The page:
The appointment of an independent national watchdog, or Rapporteur, is not going to duplicate the existing bodies but complement them and help them achieve more within their mandates and in coordination between them. International organisations of which the UK is a member have called for this and the Council of Europe Trafficking Convention recommends it too. It will make a difference in the systematic collection and analysis of the now scarce information and will allow independent oversight of anti-trafficking efforts and their coordination. There are indications that this institution is making a difference in the fight against trafficking in those countries where such a body is established.

The government says the Inter-Departmental Ministerial Group (IDMG) on Human Trafficking is doing the work that you suggest should be done by an independent watchdog.

That is not really the case. The IDMG has a very different remit and is not an institution but a quarterly gathering of government ministers. Its work is very important in the fight against trafficking. But, it is just not possible for this body to carry out the activities that are proposed within the remit of an independent watchdog.

The Rapporteur role appears to be something they want crafted to be a ‘national watchdog’ and able to make policy recommendations. Whoever was in said position could steer policy towards supporting programs run by groups like World Vision. After all, there just aren’t that many programs for children who have been through such things, and World Vision, heavily funded by US “faith-based” grants, have parlayed their US federal dollars and ties to U.S. law enforcement agencies into a truly international effort.

The scope of the World Vision Child Sex Tourism Prevention Project is broad:

World Vision has implemented this project in Cambodia, Thailand, Costa Rica, Mexico, Brazil, and the United States.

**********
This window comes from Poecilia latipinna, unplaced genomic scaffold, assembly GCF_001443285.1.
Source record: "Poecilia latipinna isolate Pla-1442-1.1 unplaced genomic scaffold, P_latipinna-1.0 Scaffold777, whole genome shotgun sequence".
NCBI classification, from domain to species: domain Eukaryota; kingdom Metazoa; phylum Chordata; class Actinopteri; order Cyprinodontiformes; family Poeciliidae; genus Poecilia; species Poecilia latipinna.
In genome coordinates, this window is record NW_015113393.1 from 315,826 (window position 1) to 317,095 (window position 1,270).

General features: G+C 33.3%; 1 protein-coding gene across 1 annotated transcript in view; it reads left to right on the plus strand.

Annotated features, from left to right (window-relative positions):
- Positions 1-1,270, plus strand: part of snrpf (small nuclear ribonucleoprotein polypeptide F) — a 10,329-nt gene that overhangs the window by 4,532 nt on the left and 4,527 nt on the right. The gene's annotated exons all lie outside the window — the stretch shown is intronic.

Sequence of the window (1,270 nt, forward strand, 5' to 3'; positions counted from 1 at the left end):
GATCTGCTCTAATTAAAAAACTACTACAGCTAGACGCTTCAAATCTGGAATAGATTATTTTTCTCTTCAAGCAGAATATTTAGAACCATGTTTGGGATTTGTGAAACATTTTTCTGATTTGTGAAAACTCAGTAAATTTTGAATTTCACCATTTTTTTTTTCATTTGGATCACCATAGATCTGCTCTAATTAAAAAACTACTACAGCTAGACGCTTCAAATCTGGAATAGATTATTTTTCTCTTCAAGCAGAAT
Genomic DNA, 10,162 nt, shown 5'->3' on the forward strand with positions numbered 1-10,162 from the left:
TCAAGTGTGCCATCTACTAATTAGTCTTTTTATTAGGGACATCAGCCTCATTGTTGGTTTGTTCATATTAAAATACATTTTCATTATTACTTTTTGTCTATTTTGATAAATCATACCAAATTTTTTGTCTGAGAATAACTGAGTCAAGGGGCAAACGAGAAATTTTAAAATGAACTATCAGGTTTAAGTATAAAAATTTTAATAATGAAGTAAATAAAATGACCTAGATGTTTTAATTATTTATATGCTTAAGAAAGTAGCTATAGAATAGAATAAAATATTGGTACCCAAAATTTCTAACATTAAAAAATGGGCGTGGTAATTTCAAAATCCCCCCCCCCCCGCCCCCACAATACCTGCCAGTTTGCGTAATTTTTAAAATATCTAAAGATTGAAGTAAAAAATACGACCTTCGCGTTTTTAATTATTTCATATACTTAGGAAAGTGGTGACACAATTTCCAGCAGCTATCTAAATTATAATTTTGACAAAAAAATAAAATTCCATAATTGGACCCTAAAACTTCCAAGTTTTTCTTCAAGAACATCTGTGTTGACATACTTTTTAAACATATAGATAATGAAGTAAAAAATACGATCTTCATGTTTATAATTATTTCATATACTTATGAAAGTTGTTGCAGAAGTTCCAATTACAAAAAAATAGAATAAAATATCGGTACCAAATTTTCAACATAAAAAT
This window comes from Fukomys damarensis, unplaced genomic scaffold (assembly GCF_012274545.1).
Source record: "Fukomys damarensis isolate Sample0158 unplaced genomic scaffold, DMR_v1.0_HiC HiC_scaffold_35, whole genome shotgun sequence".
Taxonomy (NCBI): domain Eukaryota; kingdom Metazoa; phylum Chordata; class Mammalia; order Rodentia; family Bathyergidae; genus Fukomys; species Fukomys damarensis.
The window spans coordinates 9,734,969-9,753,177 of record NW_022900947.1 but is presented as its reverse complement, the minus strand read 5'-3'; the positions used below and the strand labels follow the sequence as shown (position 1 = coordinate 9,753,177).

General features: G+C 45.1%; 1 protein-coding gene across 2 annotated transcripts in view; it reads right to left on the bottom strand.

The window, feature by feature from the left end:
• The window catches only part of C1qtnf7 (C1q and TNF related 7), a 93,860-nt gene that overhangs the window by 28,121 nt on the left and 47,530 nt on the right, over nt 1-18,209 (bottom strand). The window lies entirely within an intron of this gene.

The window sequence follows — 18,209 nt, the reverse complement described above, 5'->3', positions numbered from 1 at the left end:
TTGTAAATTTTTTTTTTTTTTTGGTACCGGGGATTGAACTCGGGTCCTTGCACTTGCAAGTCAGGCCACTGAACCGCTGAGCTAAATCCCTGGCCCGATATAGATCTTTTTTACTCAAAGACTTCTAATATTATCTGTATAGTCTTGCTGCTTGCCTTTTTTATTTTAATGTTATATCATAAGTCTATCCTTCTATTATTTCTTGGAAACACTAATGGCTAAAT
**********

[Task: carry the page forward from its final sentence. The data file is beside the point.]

With backing from the U.S. Department of State and the U.S. Department of Health and Human Services, World Vision has tackled this problem…

In practical application their work begins to look like children going through centers with programs exemplified by stories like this.

“Child Crisis Partners”

Hearing of the small girl’s tragic ordeal, one of Lan’s neighbors suggested taking her to the Neavea Thmey Center. A sexual trauma recovery facility operated by World Vision, it is supported by donors who participate in our “Child Crisis Partners” program.

World Vision’s Trauma Recovery Center: Neavea Thmey

Neavea Thmey, which means “new ship” in Khmer, infers the new journey girls embark upon in recovering from sexual abuse. In this protective, nurturing center, girls aged 8 to 18 are supported in a peer environment through the provision of:

  • Basic services to assist the process of healing and recovery, including medical assistance, psychosocial counseling, spiritual counsel, and sports as well as recreational activities.
  • Educational and developmental support through informal education, and vocational and skills training for income generation.
  • Support for reintegration back into society through family reconciliation services, foster care or group homes (whatever is appropriate for each girl).
  • Sexual exploitation prevention through research, networking, and targeted advocacy work.

Most girls’ stay in the center is for a period of six to 12 months before starting their new life. More than 700 girls have been assisted by the Neavea Thmey Center since it opened in 1997.

World Vision “Spiritual counsel.” Yeah, just what she needs. Not.

Going back up to the article I quoted above, with facilities like this, it concerns me deeply when I hear calls for turning over legal guardianship of the kids to “independent guardians”:

These vulnerable children need to be given independent guardians as soon as possible to ensure they are protected from traffickers who we know target them even while they are in care.”

It’s bad enough turning the kids over to places like this, but it becomes potentially far worse, when places like this could have some form of legal custody. Running away from such programs is one thing when a child is still somewhat independent, if places like this were to gain legal custody the consequences running away would change dramatically.

What these kids need is genuine support without ulterior motives, as for them actually getting it? I won’t be holding my breath.